Morning Reads for Tuesday, April 16th, 2013

April 16, 2013 7:54 am

by Stefan · 5 comments

 

Local first, National after the jump

 

  • Terrorist attack on Boston Marathon claims three lives (CNN)
  • Africa gives up state ownership as China arrives (Brookings)
  • The New Obama, or campaign in a can (BloombergBusinessweek)
  • How to lay down an Astroturfing plan (salon)
  • A Brief, Opinionated History of Taxes, if you dare (The Awl)
  • 5 charts that will make you feel better about paying your share (Wonkblog)
  • Stanford now about investing not thinking (NewYorker)
  • The Federal Deficit is Rapidly Shrinking(Calculated Risk)
  • The ‘laws of economics’ aren’t worth a look (Reuters)
  • The second coming of Facebook (Fortune)

 

sockpuppet April 16, 2013 at 10:10 am

The article on China and Africa is curious. The west failed to make progress in Africa for two reasons.

1. Those who professed to care about developing Africa and were willing to dedicate time and resources to it were usually left-liberals who adamantly opposed capitalism or any similar market-driven economy and – usually on the grounds of wanting to avoid colonialism, exploitation or destruction of local cultures – were trying to do their level best to keep Africa safe for socialism, and to extract as much aid from the UN, NGOs, governments etc. until the day that a workable socialist model for Africa would arrive. Or at least until western governments went socialist and were willing to subsidize it in a manner similar to what western Europe tried – and failed – to do with eastern Europe via the EU (0pen immigration for workers and education, open markets, etc.) So, in order to avoid developing the economy and infrastructure – lest it be used as the basis of an exploitative oppressive market economy – the Africa advocates instead focused on democracy, governance, human rights etc. The fact that you need an effective economy in order to produce functioning, stable governments in the first place was never conceded. The result was a waste of billions of dollars and decades of time. These folks didn’t even see the benefit in so much as building a telephone system in Africa because they didn’t feel that it would do any good (in promoting human rights and education, that is … who cares that it was absolutely necessary for commerce).

2. Folks who were more conservative, meanwhile, had no interest in developing Africa. Which was curious, because there was plenty of money to be made there. What Google is doing right now in Africa – investing a ton in Internet infrastructure that they will own entirely and will have them practically printing their own money – and make them extremely powerful – in the future. The article asks why corporate interests were willing to build factories and infrastructure in Asia and Latin America but generally avoided Africa, and came up with no good answers.

So into the void left by the well-meaning (not really … they were just trying to impose their own self-serving ideology on the place) development activists and the business folk who passed up a good opportunity to make money stepped China. They recognized that developing Africa would not only provide short term benefit to their market based (though not truly capitalist) economy, but that a developed Africa would be a useful economic and political ally against the west. Imagine if 25 years from now Africa has factories, infrastructure, telecommunications, a growing GDP … a goods producer in addition to their vast natural resources. That would give them economic clout which translates to political clout, and it would be clout on Africa’s side.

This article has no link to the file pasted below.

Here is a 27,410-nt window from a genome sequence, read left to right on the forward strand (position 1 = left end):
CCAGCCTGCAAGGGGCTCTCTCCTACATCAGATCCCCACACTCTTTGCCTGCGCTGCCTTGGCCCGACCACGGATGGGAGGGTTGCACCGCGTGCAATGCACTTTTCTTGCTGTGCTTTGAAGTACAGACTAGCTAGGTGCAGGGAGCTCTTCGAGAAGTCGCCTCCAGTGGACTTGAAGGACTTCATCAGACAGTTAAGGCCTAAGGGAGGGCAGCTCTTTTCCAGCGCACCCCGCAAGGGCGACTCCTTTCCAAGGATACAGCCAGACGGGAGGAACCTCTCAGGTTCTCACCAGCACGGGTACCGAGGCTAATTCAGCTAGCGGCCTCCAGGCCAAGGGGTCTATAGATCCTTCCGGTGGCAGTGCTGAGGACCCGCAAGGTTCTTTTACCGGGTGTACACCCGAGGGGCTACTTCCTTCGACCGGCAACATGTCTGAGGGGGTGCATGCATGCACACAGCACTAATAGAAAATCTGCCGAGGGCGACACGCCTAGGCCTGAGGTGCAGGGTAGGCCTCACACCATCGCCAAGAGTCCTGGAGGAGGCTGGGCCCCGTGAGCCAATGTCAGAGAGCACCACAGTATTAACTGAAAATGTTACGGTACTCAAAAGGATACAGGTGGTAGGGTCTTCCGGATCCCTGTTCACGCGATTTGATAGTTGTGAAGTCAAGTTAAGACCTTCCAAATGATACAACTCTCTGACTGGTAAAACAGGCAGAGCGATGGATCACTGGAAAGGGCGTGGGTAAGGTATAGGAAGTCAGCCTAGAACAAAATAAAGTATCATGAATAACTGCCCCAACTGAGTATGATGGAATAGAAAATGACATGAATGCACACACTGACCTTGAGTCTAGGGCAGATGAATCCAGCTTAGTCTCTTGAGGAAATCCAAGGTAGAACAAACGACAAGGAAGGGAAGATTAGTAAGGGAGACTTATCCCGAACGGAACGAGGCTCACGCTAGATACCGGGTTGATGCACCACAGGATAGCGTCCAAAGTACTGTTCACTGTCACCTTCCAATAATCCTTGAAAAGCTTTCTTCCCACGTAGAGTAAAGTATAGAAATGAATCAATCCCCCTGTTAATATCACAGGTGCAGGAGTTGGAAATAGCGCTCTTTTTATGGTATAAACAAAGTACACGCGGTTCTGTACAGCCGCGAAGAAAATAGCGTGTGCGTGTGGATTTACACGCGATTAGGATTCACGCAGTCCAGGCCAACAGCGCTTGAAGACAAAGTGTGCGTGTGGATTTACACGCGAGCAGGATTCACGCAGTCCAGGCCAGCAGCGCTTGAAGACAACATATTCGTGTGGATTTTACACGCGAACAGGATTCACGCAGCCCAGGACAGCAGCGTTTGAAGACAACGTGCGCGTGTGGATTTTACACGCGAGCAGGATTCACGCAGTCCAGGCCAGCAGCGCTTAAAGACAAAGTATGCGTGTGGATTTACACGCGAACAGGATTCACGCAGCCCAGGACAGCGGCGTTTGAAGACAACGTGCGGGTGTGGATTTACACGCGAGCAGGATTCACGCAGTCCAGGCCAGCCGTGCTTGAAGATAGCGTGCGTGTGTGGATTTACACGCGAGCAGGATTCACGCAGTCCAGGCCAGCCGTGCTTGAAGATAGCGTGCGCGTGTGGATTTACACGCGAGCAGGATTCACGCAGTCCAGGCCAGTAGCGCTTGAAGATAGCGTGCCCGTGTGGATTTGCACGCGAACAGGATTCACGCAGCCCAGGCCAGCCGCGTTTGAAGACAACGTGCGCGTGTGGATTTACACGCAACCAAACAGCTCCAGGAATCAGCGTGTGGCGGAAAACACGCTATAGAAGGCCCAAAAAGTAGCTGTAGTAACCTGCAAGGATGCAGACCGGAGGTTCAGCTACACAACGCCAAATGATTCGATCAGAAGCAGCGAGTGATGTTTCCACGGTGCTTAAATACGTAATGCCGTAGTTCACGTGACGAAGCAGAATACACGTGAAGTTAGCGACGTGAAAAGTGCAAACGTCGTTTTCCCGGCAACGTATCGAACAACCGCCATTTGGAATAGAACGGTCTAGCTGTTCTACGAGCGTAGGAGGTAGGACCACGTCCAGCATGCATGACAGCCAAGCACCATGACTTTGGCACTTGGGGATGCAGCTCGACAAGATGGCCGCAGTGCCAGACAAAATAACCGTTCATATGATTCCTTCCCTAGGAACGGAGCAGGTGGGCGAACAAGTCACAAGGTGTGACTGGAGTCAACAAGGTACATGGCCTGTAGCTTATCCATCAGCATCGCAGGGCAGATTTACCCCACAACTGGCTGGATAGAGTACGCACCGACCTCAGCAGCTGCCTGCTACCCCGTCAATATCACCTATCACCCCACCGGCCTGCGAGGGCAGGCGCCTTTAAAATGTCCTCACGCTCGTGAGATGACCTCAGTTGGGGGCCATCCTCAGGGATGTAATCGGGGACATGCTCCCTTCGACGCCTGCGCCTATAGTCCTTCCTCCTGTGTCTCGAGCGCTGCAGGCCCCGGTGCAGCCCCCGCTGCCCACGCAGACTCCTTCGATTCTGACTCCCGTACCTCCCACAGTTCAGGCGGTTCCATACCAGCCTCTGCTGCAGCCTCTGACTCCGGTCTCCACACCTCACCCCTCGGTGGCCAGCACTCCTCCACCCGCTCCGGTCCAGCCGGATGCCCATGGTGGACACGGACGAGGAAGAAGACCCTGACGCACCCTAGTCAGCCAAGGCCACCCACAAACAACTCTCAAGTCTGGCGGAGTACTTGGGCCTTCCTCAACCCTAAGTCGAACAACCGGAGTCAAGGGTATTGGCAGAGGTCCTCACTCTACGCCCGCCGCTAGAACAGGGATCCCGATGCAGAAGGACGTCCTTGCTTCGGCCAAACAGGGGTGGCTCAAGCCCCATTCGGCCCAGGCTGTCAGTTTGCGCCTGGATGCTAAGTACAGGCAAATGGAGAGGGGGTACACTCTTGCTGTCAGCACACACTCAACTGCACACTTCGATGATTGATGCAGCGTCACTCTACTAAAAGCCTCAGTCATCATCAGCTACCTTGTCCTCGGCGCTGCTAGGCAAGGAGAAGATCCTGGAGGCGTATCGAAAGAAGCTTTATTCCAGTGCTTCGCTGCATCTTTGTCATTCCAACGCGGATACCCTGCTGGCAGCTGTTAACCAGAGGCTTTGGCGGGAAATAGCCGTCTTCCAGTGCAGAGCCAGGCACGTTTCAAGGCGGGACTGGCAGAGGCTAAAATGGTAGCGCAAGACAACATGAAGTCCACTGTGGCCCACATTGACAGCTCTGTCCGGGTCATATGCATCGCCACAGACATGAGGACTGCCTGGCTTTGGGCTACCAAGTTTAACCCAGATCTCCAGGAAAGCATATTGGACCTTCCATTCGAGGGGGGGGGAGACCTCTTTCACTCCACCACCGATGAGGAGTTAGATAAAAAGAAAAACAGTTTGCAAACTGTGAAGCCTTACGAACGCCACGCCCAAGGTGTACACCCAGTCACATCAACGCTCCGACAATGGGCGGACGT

The curious thing is that our opportunity to do what China is doing now with Africa was during the Cold War, when it could have been done much more cheaply. But for some reason, a Marshall Plan for Africa to use it as a bulwark against the Soviet Union and the Asian communist regimes never struck anyone as a good idea, which was strange since Arabia and North Africa generally sided with the Soviets so it would have been a logical strategic move. But now China is building up Africa in order to have their ally against the west.

Really, the whole thing smacks of a gigantic blown opportunity that created an opening for China (and Google) are going to benefit from.

MattMD April 16, 2013 at 6:41 pm

Arabia generally sided with the Soviets during the Cold War? That’s news to me.

cheapseats April 16, 2013 at 11:37 am

Well, as an avowed capitalist but with modest means, I was very interested in Africa about 10 years ago but my contacts there let me know that the workforce was extremely unreliable due primarily to sickness and disease.
I would have been more than happy to get something going there and maybe even help their population while I was making money but, the labor situation combined with the corruption in almost every market I explored made it just too risky for a small-timer like me.
Google has the pocket-depth to make a go of it so, more power to them!

saltycracker April 16, 2013 at 5:28 pm

China in Africa has no hang ups with oppressive governments, human rights violations, ecological and environmental destruction, arms sales or anything that would get in the way of exploiting the continent. As Europe backed off from colonialism they began behaving better which left them exposed to the mercenaries, internal and external.

The Last Democrat in Georgia April 16, 2013 at 11:05 pm

Thanks for the news, Stefan.

Comments on this entry are closed.